What you may not realize is that a cholesterol caused stroke could occur anywhere in your body. If the cholesterol doesn't kill you, it can still be very disabling. I saw a photo of foot that had had a stroke. It looked yuck and the person may have been going to lose it. People can lose their eyesight when cholesterol deposits build up in the blood vessels feeding the eyes, even dementia may result from the effects of buildups in the veins and arteries feeding the brain. You may feel well, but it can still be doing it's thing... That's why cholesterol is called a silent killer.
Education is your main defense - without the knowledge to treat your cholesterol, you will most likely die, after, maybe, suffering several serious heart attacks and strokes, which may leave you more and more disabled each time. Very seldom will high cholesterol lower of it's own accord. The typical outcome is for it to just get worse, slowly and silently killing you as the months and years progress.
My father died because of it
My father died about 30 years ago from cholesterol related heart disease, when I was just 21. A triple bypass operation gave his life an additional ten years, but he remained always weak and needing to rest.
Understanding and controlling cholesterol was new in his day. Yes, he was advised to follow a special diet - avoid foods like butter and eggs, use margarine, eat fish, avoid fat - that was about the most they could tell him.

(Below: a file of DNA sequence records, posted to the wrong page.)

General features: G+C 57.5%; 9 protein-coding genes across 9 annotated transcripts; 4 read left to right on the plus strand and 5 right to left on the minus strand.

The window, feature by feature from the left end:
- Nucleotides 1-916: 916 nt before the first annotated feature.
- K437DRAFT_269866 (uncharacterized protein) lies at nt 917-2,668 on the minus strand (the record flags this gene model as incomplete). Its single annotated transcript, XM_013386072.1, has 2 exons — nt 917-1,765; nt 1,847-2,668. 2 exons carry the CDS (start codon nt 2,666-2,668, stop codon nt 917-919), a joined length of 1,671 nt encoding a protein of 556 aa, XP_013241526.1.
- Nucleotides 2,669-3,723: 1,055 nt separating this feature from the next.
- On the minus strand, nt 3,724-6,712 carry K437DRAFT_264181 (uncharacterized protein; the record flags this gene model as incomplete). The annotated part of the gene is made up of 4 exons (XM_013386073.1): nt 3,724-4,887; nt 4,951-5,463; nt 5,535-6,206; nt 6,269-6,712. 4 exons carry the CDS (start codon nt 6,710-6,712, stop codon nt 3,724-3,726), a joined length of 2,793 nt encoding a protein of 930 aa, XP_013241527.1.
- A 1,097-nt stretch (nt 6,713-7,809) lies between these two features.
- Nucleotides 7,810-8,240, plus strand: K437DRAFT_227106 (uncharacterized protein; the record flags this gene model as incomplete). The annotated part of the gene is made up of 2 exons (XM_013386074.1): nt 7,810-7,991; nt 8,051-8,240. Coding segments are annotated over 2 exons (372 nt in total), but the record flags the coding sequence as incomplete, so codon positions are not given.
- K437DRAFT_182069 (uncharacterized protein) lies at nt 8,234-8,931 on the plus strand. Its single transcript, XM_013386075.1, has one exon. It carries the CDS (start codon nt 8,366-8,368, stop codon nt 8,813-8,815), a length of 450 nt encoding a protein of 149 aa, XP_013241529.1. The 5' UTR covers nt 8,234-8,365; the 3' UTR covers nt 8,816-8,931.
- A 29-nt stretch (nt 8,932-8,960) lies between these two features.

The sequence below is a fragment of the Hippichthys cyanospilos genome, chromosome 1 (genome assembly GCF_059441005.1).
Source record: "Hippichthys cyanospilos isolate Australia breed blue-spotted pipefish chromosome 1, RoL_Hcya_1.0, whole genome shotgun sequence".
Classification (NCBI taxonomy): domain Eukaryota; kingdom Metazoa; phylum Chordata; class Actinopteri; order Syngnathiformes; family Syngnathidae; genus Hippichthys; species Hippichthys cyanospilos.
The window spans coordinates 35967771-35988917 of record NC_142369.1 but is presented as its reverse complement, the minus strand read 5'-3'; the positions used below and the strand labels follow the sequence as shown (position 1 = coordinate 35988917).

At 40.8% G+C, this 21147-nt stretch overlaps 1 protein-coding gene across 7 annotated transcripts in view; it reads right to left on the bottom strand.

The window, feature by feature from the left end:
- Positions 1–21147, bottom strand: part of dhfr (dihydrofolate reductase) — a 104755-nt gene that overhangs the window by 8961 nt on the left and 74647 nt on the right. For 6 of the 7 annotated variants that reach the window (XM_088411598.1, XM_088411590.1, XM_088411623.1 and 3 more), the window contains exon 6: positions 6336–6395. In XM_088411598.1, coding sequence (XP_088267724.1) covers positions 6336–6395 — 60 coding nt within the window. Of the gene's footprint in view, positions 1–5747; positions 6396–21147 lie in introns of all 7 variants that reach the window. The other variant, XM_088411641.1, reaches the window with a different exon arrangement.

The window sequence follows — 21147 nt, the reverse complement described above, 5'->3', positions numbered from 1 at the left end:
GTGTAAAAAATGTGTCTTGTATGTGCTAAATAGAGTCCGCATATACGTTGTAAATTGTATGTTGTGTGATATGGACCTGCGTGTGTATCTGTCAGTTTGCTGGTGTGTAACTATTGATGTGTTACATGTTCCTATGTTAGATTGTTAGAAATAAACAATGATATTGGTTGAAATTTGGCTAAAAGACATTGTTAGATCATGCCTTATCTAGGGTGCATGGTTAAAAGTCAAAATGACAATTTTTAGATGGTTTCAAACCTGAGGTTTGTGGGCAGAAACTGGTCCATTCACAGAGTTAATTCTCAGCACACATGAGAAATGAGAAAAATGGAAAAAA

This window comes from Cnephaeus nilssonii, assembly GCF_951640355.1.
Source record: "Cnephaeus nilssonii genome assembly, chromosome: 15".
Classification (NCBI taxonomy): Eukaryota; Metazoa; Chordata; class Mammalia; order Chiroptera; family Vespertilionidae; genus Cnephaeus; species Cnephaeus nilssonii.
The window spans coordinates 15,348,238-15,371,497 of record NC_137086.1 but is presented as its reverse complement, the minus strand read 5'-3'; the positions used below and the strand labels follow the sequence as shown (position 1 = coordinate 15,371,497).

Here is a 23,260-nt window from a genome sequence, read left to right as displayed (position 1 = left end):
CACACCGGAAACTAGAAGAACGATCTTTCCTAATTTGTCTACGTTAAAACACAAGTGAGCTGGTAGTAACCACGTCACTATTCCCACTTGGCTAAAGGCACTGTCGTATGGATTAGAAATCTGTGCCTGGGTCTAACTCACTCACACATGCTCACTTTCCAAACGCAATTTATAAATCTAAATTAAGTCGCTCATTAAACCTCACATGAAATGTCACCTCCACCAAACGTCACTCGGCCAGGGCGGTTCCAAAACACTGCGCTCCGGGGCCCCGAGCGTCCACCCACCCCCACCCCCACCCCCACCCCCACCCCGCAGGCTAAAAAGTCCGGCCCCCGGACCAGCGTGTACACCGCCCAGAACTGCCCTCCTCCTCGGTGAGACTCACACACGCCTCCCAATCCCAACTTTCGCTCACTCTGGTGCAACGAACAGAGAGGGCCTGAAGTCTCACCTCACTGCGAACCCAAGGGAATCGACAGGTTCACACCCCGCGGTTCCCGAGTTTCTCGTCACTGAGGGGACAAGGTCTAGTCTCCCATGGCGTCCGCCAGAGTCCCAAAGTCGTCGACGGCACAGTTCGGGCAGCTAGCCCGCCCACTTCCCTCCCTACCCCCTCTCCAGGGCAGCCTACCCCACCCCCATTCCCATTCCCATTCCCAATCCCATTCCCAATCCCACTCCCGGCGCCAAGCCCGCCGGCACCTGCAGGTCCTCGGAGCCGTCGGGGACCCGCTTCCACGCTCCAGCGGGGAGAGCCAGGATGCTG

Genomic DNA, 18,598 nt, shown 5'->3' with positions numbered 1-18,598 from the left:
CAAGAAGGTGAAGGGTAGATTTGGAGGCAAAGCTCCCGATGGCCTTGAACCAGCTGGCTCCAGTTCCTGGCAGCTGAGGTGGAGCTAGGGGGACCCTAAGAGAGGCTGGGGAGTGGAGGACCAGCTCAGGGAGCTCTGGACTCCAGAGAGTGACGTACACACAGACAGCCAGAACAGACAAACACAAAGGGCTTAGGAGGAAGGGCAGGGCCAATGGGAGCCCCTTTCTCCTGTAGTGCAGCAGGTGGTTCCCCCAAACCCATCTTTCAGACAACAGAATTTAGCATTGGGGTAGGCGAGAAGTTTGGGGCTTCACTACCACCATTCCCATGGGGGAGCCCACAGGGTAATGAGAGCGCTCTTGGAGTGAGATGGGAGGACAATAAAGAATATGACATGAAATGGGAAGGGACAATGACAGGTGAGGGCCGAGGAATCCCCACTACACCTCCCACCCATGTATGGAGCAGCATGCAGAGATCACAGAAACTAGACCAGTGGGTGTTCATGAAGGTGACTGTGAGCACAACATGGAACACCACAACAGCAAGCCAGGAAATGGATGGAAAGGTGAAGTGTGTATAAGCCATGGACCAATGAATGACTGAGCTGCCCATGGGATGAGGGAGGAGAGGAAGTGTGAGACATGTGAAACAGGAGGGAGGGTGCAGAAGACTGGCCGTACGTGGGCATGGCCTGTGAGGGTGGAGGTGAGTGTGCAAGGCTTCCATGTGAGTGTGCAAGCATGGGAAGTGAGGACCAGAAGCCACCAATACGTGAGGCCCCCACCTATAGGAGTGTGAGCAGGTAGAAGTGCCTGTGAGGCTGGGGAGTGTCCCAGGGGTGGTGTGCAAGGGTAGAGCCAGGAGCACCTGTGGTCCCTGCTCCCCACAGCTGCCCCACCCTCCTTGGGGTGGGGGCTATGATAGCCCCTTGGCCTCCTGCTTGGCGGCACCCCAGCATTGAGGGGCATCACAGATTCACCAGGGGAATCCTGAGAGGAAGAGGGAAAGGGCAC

Then, 30 years later, I was diagnosed with it
When I came down with high cholesterol, the doctors and dieticians gave me the same advice that my dad received - and that didn't really help him that much.
Let's face it, when you look round this web site, you can understand why doctors and health professionals cannot possibly hope to impart this level of information to you - the information you need to succeed is enormous and many cholesterol sufferers do repeatedly come back to this site to gain more and more information.
Why lower cholesterol naturally?
Lowering cholesterol naturally means that you are avoiding cholesterol medications. Cholesterol drugs are life saving if you cannot lower your cholesterol naturally, but those drugs often bring with them a whole host of side effects, and those side effects can sometimes - rarely - cause such bad side effects, that the high cholesterol may have been the better option.
That's why it's so important to learn to lower cholesterol naturally, to learn about cholesterol diets, cholesterol meal planners and sample diets to lower cholesterol. It's important to learn about how to lower cholesterol naturally and safely, while only pursing the use of cholesterol drugs when absolutely necessary. There are also cholesterol supplements that can help.
Cholesterol dieting - It's BIG changes in your diet, not little ones that are needed.